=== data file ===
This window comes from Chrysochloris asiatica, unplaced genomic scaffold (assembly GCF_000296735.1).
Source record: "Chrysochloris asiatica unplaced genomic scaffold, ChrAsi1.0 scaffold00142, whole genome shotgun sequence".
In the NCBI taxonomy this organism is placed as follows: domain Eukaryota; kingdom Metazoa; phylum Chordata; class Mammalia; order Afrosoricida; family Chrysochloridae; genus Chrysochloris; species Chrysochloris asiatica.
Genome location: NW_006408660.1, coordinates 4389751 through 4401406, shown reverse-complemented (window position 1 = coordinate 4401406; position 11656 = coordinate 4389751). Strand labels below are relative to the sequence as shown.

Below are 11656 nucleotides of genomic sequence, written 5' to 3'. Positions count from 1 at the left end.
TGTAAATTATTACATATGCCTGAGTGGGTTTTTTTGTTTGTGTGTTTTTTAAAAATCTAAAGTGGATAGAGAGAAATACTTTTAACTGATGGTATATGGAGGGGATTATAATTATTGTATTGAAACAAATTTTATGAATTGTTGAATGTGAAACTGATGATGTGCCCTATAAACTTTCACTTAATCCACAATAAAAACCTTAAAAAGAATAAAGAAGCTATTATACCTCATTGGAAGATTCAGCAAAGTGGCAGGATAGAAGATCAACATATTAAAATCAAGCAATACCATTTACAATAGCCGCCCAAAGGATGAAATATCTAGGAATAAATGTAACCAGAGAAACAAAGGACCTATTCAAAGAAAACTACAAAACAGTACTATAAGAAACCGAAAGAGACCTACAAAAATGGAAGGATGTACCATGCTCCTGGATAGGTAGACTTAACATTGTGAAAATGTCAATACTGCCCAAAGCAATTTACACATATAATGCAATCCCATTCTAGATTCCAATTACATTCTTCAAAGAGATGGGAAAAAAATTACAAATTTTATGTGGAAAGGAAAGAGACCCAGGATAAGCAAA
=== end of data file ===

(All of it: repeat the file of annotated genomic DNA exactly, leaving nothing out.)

This window comes from Chrysochloris asiatica, unplaced genomic scaffold (assembly GCF_000296735.1).
Source record: "Chrysochloris asiatica unplaced genomic scaffold, ChrAsi1.0 scaffold00142, whole genome shotgun sequence".
In the NCBI taxonomy this organism is placed as follows: domain Eukaryota; kingdom Metazoa; phylum Chordata; class Mammalia; order Afrosoricida; family Chrysochloridae; genus Chrysochloris; species Chrysochloris asiatica.
Genome location: NW_006408660.1, coordinates 4389751 through 4401406, shown reverse-complemented (window position 1 = coordinate 4401406; position 11656 = coordinate 4389751). Strand labels below are relative to the sequence as shown.

Below are 11656 nucleotides of genomic sequence, written 5' to 3'. Positions count from 1 at the left end.
TGTAAATTATTACATATGCCTGAGTGGGTTTTTTTGTTTGTGTGTTTTTTAAAAATCTAAAGTGGATAGAGAGAAATACTTTTAACTGATGGTATATGGAGGGGATTATAATTATTGTATTGAAACAAATTTTATGAATTGTTGAATGTGAAACTGATGATGTGCCCTATAAACTTTCACTTAATCCACAATAAAAACCTTAAAAAGAATAAAGAAGCTATTATACCTCATTGGAAGATTCAGCAAAGTGGCAGGATAGAAGATCAACATATTAAAATCAAGCAATACCATTTACAATAGCCGCCCAAAGGATGAAATATCTAGGAATAAATGTAACCAGAGAAACAAAGGACCTATTCAAAGAAAACTACAAAACAGTACTATAAGAAACCGAAAGAGACCTACAAAAATGGAAGGATGTACCATGCTCCTGGATAGGTAGACTTAACATTGTGAAAATGTCAATACTGCCCAAAGCAATTTACACATATAATGCAATCCCATTCTAGATTCCAATTACATTCTTCAAAGAGATGGGAAAAAAATTACAAATTTTATGTGGAAAGGAAAGAGACCCAGGATAAGCAAA